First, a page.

remember that every deal is done with the promise of cross-sell or margin expansion. those never happen. there isn't margin expansion or cross-sell, there's only margin contraction and revenue declines. that's because radiant is buying failing businesses. I remember looking at the stats for one of the texas statoins, for some reason it was broken out. the numbers were in decline. that's what happens. the entrepreneur retires, the customrs slowly leave, and radiant moves on to the next acquisition. that's what's happening under the hood. it's only concealed by the furious pace of acquisitions.
let's say that radiant is making deals at 5x. wheels and ote weren't made at 5x, and that's the vast majority of the capital committed. but let's go with 5x. that's a pretax return of 20%. that's not very good. when you figure in all the legal and other costs, it kind of sucks. it only begins to look good if there is synergy etc. but those aren't happening. now crain will say that there are earn outs so the deals price in poor performance. that's true. but again, more running up the down escalator. hard to build a thriving business out of failing businesses. it can happen but there is no evidence so far.
it's not 20%. did you read the earlier posts? do the calculations. $11.5M of ebitda added, $115M of net stock and debt and earnouts. that's 10x!!!!!!!!!!!!!!!
anyway, 20% pretax is not great. it's less than 15% post-tax, and that's not including debt issuance, integration, legal, severance, broken leases and working capital. it kind of sucks, actually.
the growth is there because crain sells shares at a premium to firm value. he sold shares at 6.75 for company that is now worth $4. he's selling hype and turning it into ebitda. so yes, in that sense, it worked. but the hype is over. he massively disappointed investors with the recent share dilution - nobody is going to bid the stock up again just in the hopes there will be another lousy deal. the wheels deal was premised on the idea that wheels alone, at industry typical margins, would generate $16M of ebitda or more - now, after the sba/skyways deal, the accretion is $11.5M. what happened? rollups have great arithmetic on the way up and #$%$ economics if they can't sell more overvalued shares to pay for more overhyped deals. paying 10x ebitda for franchises in terminal decline can only be sustained on selling more to greater fools. ultimately the share price will reflect the real economics of the business.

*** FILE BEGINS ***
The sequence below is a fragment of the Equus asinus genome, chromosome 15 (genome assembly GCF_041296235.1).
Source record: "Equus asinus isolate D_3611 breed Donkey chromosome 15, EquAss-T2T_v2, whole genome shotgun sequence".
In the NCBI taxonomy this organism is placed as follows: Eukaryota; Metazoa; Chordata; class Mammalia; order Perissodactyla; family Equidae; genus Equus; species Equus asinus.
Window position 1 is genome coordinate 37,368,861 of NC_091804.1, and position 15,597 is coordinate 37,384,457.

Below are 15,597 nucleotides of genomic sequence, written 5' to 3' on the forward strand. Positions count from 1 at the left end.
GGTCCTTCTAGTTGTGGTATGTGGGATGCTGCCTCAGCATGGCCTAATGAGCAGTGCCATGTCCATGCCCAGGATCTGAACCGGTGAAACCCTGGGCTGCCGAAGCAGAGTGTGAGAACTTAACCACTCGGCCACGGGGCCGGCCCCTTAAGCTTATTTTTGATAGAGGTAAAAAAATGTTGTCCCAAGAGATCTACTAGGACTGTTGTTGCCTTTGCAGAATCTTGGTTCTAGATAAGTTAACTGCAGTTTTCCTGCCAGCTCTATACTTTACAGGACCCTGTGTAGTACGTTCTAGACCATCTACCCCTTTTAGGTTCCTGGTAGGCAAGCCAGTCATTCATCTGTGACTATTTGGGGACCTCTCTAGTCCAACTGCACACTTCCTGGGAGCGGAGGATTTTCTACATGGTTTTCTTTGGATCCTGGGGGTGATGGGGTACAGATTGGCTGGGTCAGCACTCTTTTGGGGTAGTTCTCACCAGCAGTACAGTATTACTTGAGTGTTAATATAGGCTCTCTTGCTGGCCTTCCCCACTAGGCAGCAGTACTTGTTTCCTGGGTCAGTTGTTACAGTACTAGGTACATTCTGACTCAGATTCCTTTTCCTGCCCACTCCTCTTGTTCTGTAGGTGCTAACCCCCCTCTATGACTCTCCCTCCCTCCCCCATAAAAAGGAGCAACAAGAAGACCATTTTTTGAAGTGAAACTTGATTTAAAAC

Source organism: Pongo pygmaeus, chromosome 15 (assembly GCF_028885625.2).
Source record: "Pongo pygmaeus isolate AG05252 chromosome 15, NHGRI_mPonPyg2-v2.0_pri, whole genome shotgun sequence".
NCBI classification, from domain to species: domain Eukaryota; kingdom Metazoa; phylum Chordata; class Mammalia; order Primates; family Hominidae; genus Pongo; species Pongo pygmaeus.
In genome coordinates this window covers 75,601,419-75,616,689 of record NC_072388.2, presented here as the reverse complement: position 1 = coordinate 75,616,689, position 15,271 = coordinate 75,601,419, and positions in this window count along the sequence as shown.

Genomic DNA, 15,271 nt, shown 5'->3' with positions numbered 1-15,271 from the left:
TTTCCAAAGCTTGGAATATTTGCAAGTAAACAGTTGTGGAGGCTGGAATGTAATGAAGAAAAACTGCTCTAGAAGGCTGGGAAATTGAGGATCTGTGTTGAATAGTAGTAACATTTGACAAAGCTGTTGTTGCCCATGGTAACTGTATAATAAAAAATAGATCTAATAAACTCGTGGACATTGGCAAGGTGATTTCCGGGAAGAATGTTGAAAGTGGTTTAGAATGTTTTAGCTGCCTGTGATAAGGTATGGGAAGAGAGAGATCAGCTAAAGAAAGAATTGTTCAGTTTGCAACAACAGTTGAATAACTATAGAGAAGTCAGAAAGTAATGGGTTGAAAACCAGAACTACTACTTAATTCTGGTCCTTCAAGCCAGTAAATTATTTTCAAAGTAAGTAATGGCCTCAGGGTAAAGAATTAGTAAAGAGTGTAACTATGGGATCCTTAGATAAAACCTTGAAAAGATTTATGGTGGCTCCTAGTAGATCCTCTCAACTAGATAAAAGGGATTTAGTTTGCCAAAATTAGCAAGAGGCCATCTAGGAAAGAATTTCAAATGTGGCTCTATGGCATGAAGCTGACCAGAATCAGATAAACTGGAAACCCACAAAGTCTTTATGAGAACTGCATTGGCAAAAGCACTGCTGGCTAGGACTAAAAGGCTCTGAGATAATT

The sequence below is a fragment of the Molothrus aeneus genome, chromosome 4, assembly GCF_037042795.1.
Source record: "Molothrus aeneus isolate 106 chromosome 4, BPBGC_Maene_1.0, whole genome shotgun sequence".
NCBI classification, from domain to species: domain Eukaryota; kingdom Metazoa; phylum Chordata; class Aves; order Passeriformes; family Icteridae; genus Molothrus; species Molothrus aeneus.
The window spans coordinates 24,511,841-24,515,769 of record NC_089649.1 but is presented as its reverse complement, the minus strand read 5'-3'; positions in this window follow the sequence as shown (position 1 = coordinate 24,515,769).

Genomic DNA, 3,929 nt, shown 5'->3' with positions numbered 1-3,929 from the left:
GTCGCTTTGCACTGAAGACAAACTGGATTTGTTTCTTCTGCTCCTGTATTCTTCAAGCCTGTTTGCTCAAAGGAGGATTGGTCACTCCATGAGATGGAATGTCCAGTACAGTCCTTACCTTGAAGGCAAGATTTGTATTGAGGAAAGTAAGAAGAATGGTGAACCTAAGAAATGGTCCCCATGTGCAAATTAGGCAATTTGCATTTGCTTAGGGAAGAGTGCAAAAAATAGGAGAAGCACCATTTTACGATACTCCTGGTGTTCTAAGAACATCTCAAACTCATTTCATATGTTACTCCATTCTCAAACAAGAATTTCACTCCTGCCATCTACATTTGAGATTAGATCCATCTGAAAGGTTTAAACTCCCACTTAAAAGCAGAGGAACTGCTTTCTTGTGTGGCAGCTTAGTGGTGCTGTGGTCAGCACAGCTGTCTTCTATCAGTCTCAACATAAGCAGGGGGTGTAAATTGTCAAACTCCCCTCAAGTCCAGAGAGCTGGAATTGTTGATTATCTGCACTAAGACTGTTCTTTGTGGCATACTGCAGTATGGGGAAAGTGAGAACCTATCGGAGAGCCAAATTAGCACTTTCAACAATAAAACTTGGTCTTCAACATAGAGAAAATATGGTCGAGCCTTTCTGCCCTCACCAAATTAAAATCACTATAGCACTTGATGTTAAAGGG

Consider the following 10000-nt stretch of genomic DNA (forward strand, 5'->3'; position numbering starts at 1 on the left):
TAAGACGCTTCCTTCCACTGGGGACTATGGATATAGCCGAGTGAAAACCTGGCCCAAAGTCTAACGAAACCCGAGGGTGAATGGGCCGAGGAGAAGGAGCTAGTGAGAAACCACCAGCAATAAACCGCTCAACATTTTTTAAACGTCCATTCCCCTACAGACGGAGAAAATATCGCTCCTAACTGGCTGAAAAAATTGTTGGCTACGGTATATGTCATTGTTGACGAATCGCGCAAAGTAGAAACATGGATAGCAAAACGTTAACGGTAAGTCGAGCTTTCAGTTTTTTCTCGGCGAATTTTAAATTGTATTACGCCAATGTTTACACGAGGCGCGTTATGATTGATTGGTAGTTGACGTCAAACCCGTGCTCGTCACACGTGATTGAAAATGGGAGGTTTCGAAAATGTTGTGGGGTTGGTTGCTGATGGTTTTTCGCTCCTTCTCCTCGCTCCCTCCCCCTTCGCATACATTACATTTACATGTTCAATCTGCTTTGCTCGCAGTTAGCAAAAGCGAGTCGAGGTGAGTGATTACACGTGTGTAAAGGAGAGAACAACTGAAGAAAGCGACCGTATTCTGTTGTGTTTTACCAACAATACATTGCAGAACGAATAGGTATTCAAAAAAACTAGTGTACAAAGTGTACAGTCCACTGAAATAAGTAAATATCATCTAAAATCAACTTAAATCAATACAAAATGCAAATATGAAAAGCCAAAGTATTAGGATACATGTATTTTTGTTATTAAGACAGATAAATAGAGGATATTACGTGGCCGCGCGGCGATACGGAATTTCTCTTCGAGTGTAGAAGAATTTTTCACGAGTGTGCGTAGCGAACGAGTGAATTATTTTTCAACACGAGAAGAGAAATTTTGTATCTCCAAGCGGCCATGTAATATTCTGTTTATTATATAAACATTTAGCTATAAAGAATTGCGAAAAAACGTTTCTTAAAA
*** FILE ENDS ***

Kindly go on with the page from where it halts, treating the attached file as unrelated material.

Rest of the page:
doesn't that mean that the cost of capital is higher than the after-tax return on the deals? hmmmmmmmmm
so now you're evaluating the relative merits of my posts? that's weird. how much am I getting paid for this?
the hurdle rate is not the cost of the bank debt, it's the cost of capital, and radiant's cost of capital is above 10%.
of course at some point an acquiror will buy the revenues at some generous multiple, maybe even in the 13-15x range. discounted back to the present, and for uncertainty, that's not terribly relevant right now. and if radiant can't find a way to find more cheap shares to suckers, it will continue to buy assets earning less than its cost of capital. that's uneconomic and unsustainable. it's a bad business, and radiant hasn't shown any indication that it can do better.
OK I don't even know what to say at this point. cost of capital =/ cost of debt. and no not of revenues, of ebitda.
I don't really care what the cost of capital is because I don't have an MBA but if you can buy the preferred and get a better ROIC than the common is getting, that's a problem.
I don't have a finance 101 book, I never took any finance classes. completely wikipedia trained. if you're saying I'm wrong, it's up to you to make the case. the cost of the equity is higher than the preferred because it's lower in the capital structure.